Filling out medical history has always been something I never really loved doing. While I never had anything overly crazy to report I just hated having to remember specific dates and information about my past and my family. Now, after my miscarriages, it’s something I dread entirely. It provides a moment of pure grief while you fill in the section of pregnancy history and the D&C you got under procedures.

Recently, while filling out medical documents for a new primary care physician I got to the pregnancy history section and found these options: total pregnancies, full term births, premature births, abortions-induced, abortions-spontaneous, pregnancies-ectopic, pregnancies-multiple births, and living. I thought to myself okay, lots of options and I started…Total pregnancies: 4. I’m grateful that in the full-term births I am able to put two.

As I scroll down the list looking for the section to inevitably report my miscarriages, I couldn’t find it. I read the options over again. Abortion. That was my option. While I fully understand that the medical term for pregnancy loss is abortion, to me that implies that I had a choice. While abortion is not defined by having a choice, I feel society has demeaned it as something we do because we have a choice to end the pregnancy. To me I never had a choice. I walked into the doctors that day to see my baby, to hear a heartbeat, and it wasn’t there. My baby died. I did not abort it, it died.

I refuse to categorize myself as someone that has had an abortion. I had a miscarriage. Totally different in my eyes. To finish filling out the section and show my distaste in their verbiage, I crossed out the word abortion and wrote in miscarriage. I marked in the number two and continued down the list. After finishing the documents, I sat there and felt the grief. I thought about both days when I found that there was no heartbeat. I cried. I mourned, again. And then continued on. Grief never ends. It visits you randomly and in many forms.

-Lauren

Remembering by Deb

It hit me like a ton of bricks. Three years. Three years ago this month since my beautiful grandson was a stillbirth. The memory of that day came back vividly; like I was living it all over again.

I remember hearing the phone ring in the morning and noticed that it was from my son. I thought that was weird since he rarely calls. I answered and all I heard were tears and commotion. “We lost the baby,” he sobbed. My heart sank and I felt numb. I didn’t know what I could do, but I knew they would need all the love and support we could give.

I offered help making the arrangements, since I unfortunately had experience with this having recently buried my mom. My husband and I went with them to the funeral parlor where we met outside the parking lot for a long, tearful embrace. Words failed me.

When I looked at little Liam in the reposing room my heart just broke. He was so very tiny and was dwarfed by the teddy bear lovingly placed next to him. He would never get the chance to play with his older sister or be a big brother. He would never play sports, go to a prom, or graduate from college.

I am in awe of the strength my son and his wife showed during this time. Thank goodness they have a solid marriage and helped each other through their pain. We were overjoyed when they were blessed with a rainbow baby boy the next year.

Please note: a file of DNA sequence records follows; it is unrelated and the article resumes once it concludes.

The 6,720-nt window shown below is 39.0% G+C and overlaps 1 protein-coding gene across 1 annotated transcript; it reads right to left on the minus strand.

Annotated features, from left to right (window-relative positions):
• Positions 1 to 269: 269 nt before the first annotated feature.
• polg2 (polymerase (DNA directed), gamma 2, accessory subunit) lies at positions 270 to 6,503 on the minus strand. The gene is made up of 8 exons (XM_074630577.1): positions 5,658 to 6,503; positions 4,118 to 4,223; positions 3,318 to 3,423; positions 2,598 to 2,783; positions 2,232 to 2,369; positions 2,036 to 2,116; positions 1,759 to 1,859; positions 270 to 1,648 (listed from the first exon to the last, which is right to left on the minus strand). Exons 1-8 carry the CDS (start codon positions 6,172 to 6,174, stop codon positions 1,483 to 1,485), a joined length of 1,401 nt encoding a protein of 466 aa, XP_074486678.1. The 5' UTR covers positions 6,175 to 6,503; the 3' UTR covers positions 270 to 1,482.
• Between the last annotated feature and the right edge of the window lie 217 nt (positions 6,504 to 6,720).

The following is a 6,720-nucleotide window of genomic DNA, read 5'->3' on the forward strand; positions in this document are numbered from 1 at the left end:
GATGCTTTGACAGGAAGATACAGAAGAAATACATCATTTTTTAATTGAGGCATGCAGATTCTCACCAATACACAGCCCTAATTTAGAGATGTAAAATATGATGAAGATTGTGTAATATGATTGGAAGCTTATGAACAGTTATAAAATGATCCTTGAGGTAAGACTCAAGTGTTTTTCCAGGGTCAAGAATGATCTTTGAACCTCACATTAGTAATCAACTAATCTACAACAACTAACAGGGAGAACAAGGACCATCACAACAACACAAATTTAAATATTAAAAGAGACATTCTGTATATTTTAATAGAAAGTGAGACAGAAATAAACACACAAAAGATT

Thank goodness for organizations like Through the Heart to shower support and love to grieving parents and their families. I was blessed to hear about them through a friend who had lost a child. I also came to know about Angel Gowns, a volunteer organization that creates gowns from donated wedding gowns for little angels. I was honored to donate my gown and my mother’s gown.

A lot has happened these past three  years. I have delighted in seeing my granddaughter and grandson grow. But I still, however, hold Liam in a special place in my heart.

Deborah experienced the loss of her grandson, Liam, in January of 2019. She has two grown children, both adopted, and two grandchildren. Deborah lives with her husband, Keith, and dog, Kovu. Now that she is retired Deborah volunteers with several heart-health focused organizations. She is the author of the book “A Journey of the Heart: Learning to Thrive, Not Just Survive, With Congenital Heart Disease.

Forever my baby by Lauren

I follow many social media accounts that support you through the dark periods of miscarriages and life after. I see posts that I can relate to and oftentimes I give the post a “like” or share it to my Instagram story. This post, however, hit me so much harder than any other post. I read it, read it again, cried, and sent it to my husband. I told him that this post summed up so much emotion that I had about our miscarriages. It said so much that I just didn’t know how to put into words.

I have heard so many stories from friends, family and even strangers about their miscarriage journey. Some have had a similar experience to me where they lose their baby around the 8-10 week mark. Others have carried their baby until later – 14 weeks, 16 weeks, 20 weeks – and I always say I can’t imagine carrying them for that long only to have to give birth to a stillborn. I often times downplay my experience because having a later term miscarriage has to be worse, right?

Wrong. This post said it perfectly – it doesn’t matter how long I carried you or how far along I was when I lost you, you will always be my baby. You were a baby. You provided me with hopes and dreams and when that was taken away I had to mourn that just like I would a 9 week old baby or a 20 week old baby. A miscarriage is tough, no matter what stage you’re at, and this post has reminded me that it’s okay to feel that way.

– Lauren

Believing by Kate

Christmas is the season to believe. That can be  pretty much impossible to do when grieving. I’ve been there. I’ve felt that pain and lived that confusion and anger.

This photo is a picture of my rainbow baby, Lucy. She is marveling at the decorations in her grandmother’s house. I watched her the other day and I was struck by the wonder and belief in her eyes. Her spirit is so full of the season.

I can remember standing in that room just a few Christmases ago feeling damaged and lost. I wanted nothing to do with Christmas that year.

Here I am now, with my spirited little girl. I think this photo embodies what it means to believe in the season. Remember to marvel at the simple things. Take comfort in the warmth and support of a relative’s home. Do whatever you can to keep believing.

-Kate